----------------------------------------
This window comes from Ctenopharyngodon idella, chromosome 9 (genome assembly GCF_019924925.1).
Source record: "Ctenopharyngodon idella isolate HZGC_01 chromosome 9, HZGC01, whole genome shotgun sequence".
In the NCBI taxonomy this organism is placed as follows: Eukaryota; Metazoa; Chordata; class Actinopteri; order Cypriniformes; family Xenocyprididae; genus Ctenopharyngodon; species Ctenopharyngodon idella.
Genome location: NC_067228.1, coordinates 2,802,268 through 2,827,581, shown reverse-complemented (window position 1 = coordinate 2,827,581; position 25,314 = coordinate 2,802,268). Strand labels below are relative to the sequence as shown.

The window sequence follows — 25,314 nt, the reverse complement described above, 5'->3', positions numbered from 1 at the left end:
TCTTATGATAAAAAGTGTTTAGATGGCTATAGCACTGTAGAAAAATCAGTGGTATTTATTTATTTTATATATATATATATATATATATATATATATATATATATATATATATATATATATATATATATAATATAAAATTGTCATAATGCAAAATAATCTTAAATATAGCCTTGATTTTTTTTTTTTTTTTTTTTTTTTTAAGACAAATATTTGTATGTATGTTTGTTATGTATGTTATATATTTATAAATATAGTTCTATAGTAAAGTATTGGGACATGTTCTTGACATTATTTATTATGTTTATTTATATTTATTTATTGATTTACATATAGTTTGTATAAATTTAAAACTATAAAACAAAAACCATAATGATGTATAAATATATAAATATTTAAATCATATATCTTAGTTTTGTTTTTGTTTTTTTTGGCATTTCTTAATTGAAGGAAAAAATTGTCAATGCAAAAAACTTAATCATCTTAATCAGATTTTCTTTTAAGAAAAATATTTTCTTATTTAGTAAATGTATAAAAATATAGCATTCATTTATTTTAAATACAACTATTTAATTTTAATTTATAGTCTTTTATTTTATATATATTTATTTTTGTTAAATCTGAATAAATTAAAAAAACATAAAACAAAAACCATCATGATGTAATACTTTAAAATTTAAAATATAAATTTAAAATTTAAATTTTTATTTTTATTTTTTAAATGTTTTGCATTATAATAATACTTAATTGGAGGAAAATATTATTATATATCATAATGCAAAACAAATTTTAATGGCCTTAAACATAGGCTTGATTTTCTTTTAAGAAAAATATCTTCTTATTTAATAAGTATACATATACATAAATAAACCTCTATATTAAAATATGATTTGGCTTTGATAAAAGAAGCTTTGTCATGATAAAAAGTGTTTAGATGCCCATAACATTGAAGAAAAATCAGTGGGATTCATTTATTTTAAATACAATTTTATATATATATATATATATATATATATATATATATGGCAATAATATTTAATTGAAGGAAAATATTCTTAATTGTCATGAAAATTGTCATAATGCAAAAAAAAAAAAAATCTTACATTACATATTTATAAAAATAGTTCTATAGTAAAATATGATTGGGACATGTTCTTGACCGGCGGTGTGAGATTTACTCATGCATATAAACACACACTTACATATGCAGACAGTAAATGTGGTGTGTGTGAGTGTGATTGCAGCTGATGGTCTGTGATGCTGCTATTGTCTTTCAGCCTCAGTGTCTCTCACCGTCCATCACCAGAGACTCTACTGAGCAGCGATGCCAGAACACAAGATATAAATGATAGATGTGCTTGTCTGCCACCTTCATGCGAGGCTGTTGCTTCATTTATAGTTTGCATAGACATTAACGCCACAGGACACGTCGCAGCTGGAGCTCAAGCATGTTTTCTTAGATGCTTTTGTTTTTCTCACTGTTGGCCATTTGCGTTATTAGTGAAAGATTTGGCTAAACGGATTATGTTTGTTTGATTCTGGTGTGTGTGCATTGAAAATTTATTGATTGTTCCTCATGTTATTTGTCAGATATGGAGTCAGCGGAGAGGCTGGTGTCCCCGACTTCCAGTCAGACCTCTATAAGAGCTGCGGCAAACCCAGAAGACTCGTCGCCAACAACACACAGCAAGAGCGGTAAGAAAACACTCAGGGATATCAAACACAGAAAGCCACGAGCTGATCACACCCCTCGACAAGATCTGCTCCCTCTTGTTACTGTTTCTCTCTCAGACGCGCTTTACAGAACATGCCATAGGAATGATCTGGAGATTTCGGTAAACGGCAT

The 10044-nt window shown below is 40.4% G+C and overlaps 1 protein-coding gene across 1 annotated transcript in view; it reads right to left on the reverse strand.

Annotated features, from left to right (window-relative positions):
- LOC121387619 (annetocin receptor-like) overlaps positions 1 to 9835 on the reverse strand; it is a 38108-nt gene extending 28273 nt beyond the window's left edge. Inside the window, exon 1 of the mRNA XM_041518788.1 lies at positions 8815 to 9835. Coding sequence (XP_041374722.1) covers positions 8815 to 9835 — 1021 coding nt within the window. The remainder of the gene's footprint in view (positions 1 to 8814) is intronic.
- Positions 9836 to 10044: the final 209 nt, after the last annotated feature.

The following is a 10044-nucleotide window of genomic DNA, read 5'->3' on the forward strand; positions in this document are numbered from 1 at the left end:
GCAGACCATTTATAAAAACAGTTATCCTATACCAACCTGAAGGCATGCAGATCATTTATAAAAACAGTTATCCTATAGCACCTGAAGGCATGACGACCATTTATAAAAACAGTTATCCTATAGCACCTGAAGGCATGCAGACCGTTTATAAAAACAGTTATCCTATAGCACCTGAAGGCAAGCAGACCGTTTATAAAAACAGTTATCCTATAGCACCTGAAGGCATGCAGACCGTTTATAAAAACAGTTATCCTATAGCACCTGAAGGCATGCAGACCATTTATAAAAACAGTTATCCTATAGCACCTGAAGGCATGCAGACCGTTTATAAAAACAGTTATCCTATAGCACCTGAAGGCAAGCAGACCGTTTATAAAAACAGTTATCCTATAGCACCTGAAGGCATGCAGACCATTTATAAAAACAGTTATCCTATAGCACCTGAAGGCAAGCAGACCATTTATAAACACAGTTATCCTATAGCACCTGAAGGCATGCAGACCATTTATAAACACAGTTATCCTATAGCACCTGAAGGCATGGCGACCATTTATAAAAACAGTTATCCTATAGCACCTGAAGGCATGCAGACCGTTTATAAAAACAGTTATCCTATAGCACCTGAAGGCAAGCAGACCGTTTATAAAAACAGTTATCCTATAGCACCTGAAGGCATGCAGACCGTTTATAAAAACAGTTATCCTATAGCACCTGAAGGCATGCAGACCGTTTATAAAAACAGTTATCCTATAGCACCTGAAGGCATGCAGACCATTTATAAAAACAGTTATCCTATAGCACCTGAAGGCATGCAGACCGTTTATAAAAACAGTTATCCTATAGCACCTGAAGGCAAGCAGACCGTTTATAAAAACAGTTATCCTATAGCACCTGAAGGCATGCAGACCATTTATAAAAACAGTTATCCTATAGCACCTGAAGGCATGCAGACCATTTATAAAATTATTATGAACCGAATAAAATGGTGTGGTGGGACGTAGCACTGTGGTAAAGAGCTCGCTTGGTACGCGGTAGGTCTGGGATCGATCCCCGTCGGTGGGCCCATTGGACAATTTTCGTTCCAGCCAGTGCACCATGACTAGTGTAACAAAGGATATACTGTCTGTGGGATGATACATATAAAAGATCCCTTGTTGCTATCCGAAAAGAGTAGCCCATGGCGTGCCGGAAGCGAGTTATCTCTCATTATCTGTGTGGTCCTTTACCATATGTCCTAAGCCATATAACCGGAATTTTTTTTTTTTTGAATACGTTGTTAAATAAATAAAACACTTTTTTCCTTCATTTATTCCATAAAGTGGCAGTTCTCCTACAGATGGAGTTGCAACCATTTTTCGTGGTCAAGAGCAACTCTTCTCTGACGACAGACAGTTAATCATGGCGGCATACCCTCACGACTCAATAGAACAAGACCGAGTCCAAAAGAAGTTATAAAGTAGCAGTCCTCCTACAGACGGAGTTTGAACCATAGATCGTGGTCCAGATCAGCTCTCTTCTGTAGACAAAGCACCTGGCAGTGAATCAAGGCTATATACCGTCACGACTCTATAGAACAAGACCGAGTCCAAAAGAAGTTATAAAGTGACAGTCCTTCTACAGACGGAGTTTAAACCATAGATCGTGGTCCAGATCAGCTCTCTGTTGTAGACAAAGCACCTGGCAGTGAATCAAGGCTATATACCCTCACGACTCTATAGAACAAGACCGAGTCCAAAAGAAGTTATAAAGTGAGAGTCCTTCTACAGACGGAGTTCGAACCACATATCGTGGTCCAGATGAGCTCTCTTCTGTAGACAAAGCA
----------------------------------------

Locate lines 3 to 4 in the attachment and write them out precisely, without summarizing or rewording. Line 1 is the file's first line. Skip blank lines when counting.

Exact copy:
In the NCBI taxonomy this organism is placed as follows: Eukaryota; Metazoa; Chordata; class Actinopteri; order Cypriniformes; family Xenocyprididae; genus Ctenopharyngodon; species Ctenopharyngodon idella.
Genome location: NC_067228.1, coordinates 2,802,268 through 2,827,581, shown reverse-complemented (window position 1 = coordinate 2,827,581; position 25,314 = coordinate 2,802,268). Strand labels below are relative to the sequence as shown.